Major Applewhite may hold the key to the concepts that Coach Davis used while at UT. Coach Applewhite had a great quote after the bowl win when he said that it is not about the X’s and O’s but about the culture of our program and keeping people accountable to be successful. I beg that Coach Brown will let Major carry out his plan on offense. I venture to guess that Major will use this quote from Michael Jordan to the team this offseason, “Talent wins games, but teamwork and intelligence wins championships.”


A statement from Mack Brown on the death of Texas head coach and legend Darrell Royal:

Mack Brown and Darrell Royal

Mack Brown and Darrell Royal in the Texas locker room after a game.

“Today is a very sad day. I lost a wonderful friend, a mentor, a confidant and my hero. College football lost maybe its best ever and the world lost a great man. I can hardly put in words how much Coach Royal means to me and all that he has done for me and my family. I wouldn’t even be at Texas without Coach. His council and friendship meant a lot to me before I came to Texas, but it’s been my guiding light for my 15 years here.

“Coach gave so much more to the State of Texas and college football than he took away. He forgot more football than most of us will ever know, including me. His impact on the game, the coaches and players, the community and the millions of lives he touched, is insurmountable. He will be missed in so many ways.

“I lost my Dad when I was 54, and Coach filled a real void in my life and treated me like family. Sally and I gained a lot coming to Texas and being a part of this tremendous program but no more than our relationship with Coach and Edith. They were our closest of friends. Our heart pours out to Edith and the family and our thoughts and prayers are with her and the family. We will always be there to lend any and all support that we can as she and Coach always did for us.”



Posted November 7th, 2012 by Brian
Filed under: Feature, Football

Darrell RoyalThe University of Texas has confirmed that legendary Longhorns head coach Darrell Royal has passed away at the age of 88. Royal is Texas’ all-time winningest coach and led the Horns to three national championships (1963, 1969, and 1970) and won 11 Southwest Conference championships.

I was lucky enough to meet Coach Royal on several occasions while at UT through the Terry Foundation. He was one of three people who interviewed me for the scholarship and being able to talk with him about football and growing up a coach’s son was an incredible moment.

It’s a sad day for Texas fans. RIP Coach.


Posted October 16th, 2012 by Ross
Filed under: Feature, Football

Mack Brown looking for answers against OU.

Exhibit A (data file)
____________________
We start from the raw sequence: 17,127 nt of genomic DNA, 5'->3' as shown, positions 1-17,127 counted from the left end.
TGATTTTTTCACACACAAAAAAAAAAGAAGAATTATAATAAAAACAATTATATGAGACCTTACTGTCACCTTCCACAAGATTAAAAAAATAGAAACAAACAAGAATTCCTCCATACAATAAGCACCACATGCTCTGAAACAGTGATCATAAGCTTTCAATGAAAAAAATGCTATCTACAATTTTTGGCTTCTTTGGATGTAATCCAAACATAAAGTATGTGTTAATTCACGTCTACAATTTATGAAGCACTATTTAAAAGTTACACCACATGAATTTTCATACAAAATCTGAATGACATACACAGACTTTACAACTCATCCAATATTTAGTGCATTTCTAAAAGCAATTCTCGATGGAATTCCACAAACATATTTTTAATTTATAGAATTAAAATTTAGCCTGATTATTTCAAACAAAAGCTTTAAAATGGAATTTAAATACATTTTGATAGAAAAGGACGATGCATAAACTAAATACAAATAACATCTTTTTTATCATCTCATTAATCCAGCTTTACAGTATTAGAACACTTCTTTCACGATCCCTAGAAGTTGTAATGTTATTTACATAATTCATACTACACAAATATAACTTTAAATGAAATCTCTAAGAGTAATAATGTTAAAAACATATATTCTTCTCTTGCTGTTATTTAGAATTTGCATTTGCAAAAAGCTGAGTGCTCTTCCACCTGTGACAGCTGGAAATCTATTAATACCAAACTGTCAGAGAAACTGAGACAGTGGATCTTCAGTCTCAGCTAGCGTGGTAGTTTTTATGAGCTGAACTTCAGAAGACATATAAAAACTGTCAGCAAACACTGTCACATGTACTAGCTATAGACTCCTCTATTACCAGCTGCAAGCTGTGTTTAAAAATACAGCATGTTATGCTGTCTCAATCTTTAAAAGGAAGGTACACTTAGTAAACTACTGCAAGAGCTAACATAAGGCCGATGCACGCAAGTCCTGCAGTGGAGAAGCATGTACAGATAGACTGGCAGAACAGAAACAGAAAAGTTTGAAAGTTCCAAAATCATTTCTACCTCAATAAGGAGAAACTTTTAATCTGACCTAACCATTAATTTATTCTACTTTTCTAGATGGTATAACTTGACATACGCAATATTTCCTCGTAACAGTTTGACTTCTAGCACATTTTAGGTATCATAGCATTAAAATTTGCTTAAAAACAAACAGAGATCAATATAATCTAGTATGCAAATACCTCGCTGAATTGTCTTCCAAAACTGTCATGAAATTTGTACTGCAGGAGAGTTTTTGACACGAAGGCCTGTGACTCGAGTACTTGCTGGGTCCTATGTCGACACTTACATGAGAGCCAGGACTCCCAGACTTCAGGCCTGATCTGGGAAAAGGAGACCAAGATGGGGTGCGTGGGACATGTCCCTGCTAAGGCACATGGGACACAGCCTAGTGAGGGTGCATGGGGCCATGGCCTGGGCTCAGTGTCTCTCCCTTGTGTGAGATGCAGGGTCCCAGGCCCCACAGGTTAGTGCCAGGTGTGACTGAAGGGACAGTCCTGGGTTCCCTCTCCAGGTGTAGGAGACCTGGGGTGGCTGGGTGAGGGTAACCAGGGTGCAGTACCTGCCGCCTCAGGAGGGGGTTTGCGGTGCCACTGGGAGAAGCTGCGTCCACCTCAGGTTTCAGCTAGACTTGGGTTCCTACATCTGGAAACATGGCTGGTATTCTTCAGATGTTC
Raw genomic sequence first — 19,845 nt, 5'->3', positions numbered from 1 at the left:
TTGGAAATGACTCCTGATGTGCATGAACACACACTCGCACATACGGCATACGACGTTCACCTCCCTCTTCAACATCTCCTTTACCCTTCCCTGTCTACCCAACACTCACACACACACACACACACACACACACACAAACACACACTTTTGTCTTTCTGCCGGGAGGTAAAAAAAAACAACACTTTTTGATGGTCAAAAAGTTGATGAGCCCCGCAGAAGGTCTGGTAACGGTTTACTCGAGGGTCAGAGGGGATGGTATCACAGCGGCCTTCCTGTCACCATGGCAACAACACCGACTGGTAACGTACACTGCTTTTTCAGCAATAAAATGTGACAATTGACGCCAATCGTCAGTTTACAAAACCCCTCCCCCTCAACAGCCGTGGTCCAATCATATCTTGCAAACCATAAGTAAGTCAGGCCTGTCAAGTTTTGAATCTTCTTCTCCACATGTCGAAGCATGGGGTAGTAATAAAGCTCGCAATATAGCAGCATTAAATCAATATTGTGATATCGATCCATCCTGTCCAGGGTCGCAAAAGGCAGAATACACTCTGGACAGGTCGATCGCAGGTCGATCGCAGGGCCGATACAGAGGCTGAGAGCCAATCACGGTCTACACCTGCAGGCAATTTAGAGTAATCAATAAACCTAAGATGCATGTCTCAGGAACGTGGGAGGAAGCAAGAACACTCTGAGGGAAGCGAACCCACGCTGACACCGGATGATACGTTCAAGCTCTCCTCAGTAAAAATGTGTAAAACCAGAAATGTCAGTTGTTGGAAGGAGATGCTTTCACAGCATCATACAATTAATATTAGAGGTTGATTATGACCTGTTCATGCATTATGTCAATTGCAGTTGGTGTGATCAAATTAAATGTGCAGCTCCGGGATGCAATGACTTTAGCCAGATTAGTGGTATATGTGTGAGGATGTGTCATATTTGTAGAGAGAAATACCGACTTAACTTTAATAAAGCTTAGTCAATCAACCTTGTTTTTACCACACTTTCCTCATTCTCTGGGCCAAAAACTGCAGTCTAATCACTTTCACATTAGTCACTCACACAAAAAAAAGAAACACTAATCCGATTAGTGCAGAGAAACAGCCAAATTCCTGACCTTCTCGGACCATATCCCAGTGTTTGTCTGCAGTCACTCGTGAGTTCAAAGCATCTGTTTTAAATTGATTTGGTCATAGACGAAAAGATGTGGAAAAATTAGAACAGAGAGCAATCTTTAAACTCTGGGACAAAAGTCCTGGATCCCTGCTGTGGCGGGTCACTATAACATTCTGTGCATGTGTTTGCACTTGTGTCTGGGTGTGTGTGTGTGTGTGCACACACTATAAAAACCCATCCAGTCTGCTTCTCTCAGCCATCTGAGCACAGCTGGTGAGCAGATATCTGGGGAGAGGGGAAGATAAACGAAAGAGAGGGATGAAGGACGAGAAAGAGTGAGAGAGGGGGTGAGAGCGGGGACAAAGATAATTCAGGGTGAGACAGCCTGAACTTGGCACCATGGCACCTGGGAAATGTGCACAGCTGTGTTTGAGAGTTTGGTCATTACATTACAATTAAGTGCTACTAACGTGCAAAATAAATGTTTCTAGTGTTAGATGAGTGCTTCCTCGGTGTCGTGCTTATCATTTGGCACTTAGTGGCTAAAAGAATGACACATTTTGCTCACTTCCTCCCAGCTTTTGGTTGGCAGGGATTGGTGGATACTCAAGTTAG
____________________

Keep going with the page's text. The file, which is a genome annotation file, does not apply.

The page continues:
Texas head coach Mack Brown didn't have any answers for the Sooners. (AP Photo/Michael Mulvey)

You will not see the normal WTH article this week from the Red River Rivalry because there was nothing good to report. After being annihilated for the second straight year from your biggest rival, it’s a reminder of where the program stands.

The players and coaches talk about needing to get to work. Mack Brown said that I know what is wrong and I am the man to fix it. Unfortunately, we have been down this road before and the culture is not in place for this to be fixed. Sure the Horns can rally from this huge let down and win a couple of more games but the underlying problem is still there.

The problem is the culture that has been established on the 40 acres. Fans enjoy hearing how recruit after recruit say that they love the family atmosphere that Mack Brown delivers. Many coaches say that you have to de-recruit the player when you get the kid on campus. The UT staff may want to rethink how they de-recruit a player. A high school kid feels like he has already made it when he sees the facilities, the opportunities playing in front of so many people, and the fact that they are on television all the time not to mention that the LHN is there to record their every move. It is very hard for a head coach to legislate the discipline when times are tough while the team sees the head coach as more of a father figure. The last time Coach Brown, who is 61 years old, unloaded on his team and the staff, he had his first losing season and lost most of his coaches.

When Texas has won conference titles, the leadership has come from the players (McCoy & Young) themselves. Florida, Oklahoma and Alabama take their direction from their head coach. You will get a Tebow and a Bradford that will step up and take a lead role, but you know that Urban Meyer and Bob Stoops have their finger prints on their teams. Players and coaches take the identity of their head coach. Right now the identity Mack Brown exudes is an exhausted, questioning and apologetic leader.

Thanks for following my WTH articles throughout the season. I appreciate the opportunity to rant about the greatest University sports program in the country. You can continue to follow comments on all of UT sports on twitter at @40AcresSports or follow me at @Horns1991. HOOK EM!!